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MP3 Travis Shook Plays Kurt Weill - JAZZ: Traditional Jazz Combo

Jazz pianist Travis Shook''s first album under his own name since his Columbia/Sony debut recording in 1993. This long-awaited album features truly unique arrangements of Kurt Weill''s music. Modern acoustic jazz.

7 MP3 Songs
JAZZ: Traditional Jazz Combo, JAZZ: Jazz Vocals

"He has well earned the prize ''Special Discovery'' . . . At 22 years, he possesses an extraordinary technique, one can also speak of his knowledge, but especially he frees himself in his playing with an exceptional intensity that he also shows in his own compositions . . . Yes this Travis Shook is a phenomenon and it is clear that they will be talking about him."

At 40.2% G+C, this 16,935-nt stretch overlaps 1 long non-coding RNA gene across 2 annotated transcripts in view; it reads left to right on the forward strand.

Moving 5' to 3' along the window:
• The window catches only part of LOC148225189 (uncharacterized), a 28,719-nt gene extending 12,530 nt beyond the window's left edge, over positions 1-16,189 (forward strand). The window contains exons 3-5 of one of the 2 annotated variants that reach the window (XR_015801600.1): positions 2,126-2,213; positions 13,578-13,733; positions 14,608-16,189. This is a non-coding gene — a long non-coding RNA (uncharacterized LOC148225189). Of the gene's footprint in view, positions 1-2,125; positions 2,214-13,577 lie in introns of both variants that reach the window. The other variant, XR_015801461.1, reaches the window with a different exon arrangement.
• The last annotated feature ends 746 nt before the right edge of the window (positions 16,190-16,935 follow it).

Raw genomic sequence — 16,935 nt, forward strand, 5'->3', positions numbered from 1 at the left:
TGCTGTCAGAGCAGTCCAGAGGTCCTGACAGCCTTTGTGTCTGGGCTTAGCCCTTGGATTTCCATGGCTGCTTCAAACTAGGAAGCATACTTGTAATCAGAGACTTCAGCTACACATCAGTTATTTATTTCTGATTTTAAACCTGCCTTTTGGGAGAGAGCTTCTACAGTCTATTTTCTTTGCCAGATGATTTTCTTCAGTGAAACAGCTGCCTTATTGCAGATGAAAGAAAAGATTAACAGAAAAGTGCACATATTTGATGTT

- Nord Matin, French Jazz Critic

Among the super talented, Travis Shook, who has opened the umbrella, can be an exceptional figure."
- Philippe M├ęziat, Jazz Mag

Under his appearance of a student with glasses, Shook is a supreme pianist by his maturity, his assurance, his irresistible punch and the electricity that frees itself from his playing."
- Par Henri Marchal, Cannes

"Man, you''re a really good player!"
- Ornette Coleman

Travis Shook was born in Oroville, California in 1969. At age 10 he moved to Olympia, Washington with his family. He earned a BA in Jazz Performance in 1990 from William Paterson College in Wayne, New Jersey, where he studied with Rufus Reid, Harold Mabern, Steve Turre, and Joe Lovano. He returned to Olympia, Washington where his family currently resides to further hone his craft, playing and recording with local legends Buddy Catlett and Jay Thomas.

In 1991 at the age of 22, he won the Jacksonville Jazz Festival''s Great American Piano Competition. This led to his being signed to Sony (then Columbia Records).